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The Human Genome Project, completed in 2003, identified the sequence of the approximately 25,000 genes that comprise the human genome. Knowledge of the structure of the human genome opened the doors to studying the actual function of specific genes, which is necessary to understanding health and disease. DNA microarrays are one technique that advances understanding of the genome from structure to function.
For the most part, every cell in the body contains a complete set of identical DNA. What makes a given cell different from another is that only certain genes are active, or “expressed,” within the cell. The information contained within the DNA in a given cell is transcribed into messenger RNA (mRNA), which is subsequently translated into proteins that allow the cell to exist and function. Diseased cells may fail to work properly because they do not express necessary genes, express the wrong genes, or express inappropriate amounts of a needed gene. The ability to detect these abnormalities provides researchers with key information that may be used to diagnose and manage diseases.
DNA MICROARRAY TECHNOLOGY
Microarray technology can be used for a variety of functions, several of which are discussed below. For purposes of clarity, we focus on the use of the technique to assess gene expression levels.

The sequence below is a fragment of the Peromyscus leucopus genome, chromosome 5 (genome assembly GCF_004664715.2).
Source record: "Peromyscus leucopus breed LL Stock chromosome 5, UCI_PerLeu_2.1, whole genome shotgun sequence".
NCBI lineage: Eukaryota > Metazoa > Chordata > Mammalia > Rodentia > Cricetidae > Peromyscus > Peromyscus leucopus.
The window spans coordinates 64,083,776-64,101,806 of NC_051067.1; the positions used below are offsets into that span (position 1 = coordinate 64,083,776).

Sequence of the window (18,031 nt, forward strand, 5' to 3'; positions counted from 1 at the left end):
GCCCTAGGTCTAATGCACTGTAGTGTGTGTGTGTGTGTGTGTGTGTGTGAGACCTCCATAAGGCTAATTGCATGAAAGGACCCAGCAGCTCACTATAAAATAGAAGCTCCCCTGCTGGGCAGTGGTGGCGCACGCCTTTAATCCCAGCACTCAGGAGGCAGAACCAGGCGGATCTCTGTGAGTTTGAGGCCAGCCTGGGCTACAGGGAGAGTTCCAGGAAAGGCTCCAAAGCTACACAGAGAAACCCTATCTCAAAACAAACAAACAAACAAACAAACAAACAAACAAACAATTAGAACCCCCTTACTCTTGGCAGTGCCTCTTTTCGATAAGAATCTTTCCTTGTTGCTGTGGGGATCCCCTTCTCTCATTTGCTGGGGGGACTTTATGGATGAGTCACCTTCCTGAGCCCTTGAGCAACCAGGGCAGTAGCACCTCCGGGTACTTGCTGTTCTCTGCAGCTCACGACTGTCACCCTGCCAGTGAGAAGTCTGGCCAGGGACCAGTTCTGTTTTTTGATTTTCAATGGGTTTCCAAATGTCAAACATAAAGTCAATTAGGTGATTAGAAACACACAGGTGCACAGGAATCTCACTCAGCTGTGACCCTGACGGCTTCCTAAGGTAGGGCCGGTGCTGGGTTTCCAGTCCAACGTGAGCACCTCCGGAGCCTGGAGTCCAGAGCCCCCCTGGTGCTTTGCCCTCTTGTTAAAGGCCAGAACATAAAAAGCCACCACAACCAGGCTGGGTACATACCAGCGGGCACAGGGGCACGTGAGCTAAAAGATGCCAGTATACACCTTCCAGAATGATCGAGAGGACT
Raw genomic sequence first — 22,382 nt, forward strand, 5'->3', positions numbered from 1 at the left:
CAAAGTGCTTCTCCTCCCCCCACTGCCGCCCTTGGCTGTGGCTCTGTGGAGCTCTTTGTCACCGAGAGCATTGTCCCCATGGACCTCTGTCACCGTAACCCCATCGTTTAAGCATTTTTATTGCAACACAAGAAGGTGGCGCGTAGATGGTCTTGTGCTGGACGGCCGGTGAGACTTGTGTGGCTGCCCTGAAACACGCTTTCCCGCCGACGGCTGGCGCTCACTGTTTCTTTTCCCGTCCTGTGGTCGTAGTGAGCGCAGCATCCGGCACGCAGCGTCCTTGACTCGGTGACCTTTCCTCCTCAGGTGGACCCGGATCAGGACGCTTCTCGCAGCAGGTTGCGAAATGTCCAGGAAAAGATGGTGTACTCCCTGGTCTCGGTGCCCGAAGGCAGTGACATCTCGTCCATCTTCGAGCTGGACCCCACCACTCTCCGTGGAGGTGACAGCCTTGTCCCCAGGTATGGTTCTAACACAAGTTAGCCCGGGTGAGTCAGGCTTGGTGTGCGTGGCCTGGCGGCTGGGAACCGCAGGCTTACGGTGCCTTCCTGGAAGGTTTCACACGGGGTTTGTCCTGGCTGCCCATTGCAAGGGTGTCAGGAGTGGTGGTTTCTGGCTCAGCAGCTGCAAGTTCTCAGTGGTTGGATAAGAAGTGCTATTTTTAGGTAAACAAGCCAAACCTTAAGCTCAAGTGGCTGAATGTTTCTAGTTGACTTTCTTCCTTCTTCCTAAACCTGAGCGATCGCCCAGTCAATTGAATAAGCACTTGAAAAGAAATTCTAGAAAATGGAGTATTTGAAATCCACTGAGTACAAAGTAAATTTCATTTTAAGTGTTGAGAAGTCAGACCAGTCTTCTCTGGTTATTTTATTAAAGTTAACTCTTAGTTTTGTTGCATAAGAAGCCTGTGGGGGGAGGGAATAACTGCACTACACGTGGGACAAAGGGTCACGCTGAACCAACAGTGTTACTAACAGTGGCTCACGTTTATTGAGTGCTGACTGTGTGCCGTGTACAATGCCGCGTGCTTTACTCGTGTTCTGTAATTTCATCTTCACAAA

Older techniques looking at gene expression were time-consuming and provided information only on relatively few genes at one time. DNA microarrays are unique in that they allow scientists to investigate the expression of thousands of genes at one time. In addition, they permit simultaneous comparisons between different cells, such as between a diseased and a normal cell.
HOW DO MICROARRAYS WORK? THE BRIEF VERSION
Various microarray systems have been developed. Some are commercially available; others are produced primarily in research laboratories. The type of solid support used (e.g., glass or filters), the surface modifications with various substrates, the type of DNA fragments used on the array (e.g., cDNA, oligonucleotides, genomic fragments), whether the transcripts are synthesized in situ or presynthesized and spotted onto the array (i.e., spot arrays), and how DNA fragments are placed on the array are all characteristics that differentiate among the available microarrays (
). There are now many commercially available microarrays that are of high quality and low cost.
The most common probes used on array platforms are complementary DNA (cDNA) or oligonucleotides. Ideal probes should be sequence-validated, unique, and representative of a significant portion of the genome, and they should have minimal cross-hybridization to related sequences. Probes for cDNA arrays are composed of cDNAs from cDNA libraries or clone collections (e.g., bacterial cDNA and bacterial artificial chromosome clone sets) that are “spotted” onto glass slides or nylon membranes at precise locations. Spotted arrays composed of a collection of cDNAs allow for increased choice of sequences incorporated in the array and may allow for gene discovery when unselected clones from cDNA libraries are used (